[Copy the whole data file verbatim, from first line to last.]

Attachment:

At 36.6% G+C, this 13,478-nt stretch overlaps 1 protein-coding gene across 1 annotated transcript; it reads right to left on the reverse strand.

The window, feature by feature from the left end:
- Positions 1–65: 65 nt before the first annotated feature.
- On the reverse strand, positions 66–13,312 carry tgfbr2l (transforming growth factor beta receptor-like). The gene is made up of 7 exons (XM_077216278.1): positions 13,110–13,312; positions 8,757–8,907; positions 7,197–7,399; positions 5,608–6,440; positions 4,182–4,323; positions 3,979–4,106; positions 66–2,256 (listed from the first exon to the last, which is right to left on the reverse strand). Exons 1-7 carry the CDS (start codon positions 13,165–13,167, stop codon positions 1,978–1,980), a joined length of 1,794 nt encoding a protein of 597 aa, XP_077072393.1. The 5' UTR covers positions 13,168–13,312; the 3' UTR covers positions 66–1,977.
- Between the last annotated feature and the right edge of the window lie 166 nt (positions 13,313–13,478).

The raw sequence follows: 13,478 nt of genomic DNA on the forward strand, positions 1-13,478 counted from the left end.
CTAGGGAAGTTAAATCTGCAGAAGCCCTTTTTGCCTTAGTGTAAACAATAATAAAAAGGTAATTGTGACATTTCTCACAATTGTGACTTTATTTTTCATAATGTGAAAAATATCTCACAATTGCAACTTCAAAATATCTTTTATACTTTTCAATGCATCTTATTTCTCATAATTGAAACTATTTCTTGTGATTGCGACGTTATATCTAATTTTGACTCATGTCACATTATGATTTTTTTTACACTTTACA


At 36.6% G+C, this 13,478-nt stretch overlaps 1 protein-coding gene across 1 annotated transcript; it reads right to left on the reverse strand.

The window, feature by feature from the left end:
- Positions 1–65: 65 nt before the first annotated feature.
- On the reverse strand, positions 66–13,312 carry tgfbr2l (transforming growth factor beta receptor-like). The gene is made up of 7 exons (XM_077216278.1): positions 13,110–13,312; positions 8,757–8,907; positions 7,197–7,399; positions 5,608–6,440; positions 4,182–4,323; positions 3,979–4,106; positions 66–2,256 (listed from the first exon to the last, which is right to left on the reverse strand). Exons 1-7 carry the CDS (start codon positions 13,165–13,167, stop codon positions 1,978–1,980), a joined length of 1,794 nt encoding a protein of 597 aa, XP_077072393.1. The 5' UTR covers positions 13,168–13,312; the 3' UTR covers positions 66–1,977.
- Between the last annotated feature and the right edge of the window lie 166 nt (positions 13,313–13,478).

The raw sequence follows: 13,478 nt of genomic DNA on the forward strand, positions 1-13,478 counted from the left end.
CTAGGGAAGTTAAATCTGCAGAAGCCCTTTTTGCCTTAGTGTAAACAATAATAAAAAGGTAATTGTGACATTTCTCACAATTGTGACTTTATTTTTCATAATGTGAAAAATATCTCACAATTGCAACTTCAAAATATCTTTTATACTTTTCAATGCATCTTATTTCTCATAATTGAAACTATTTCTTGTGATTGCGACGTTATATCTAATTTTGACTCATGTCACATTATGATTTTTTTTACACTTTACA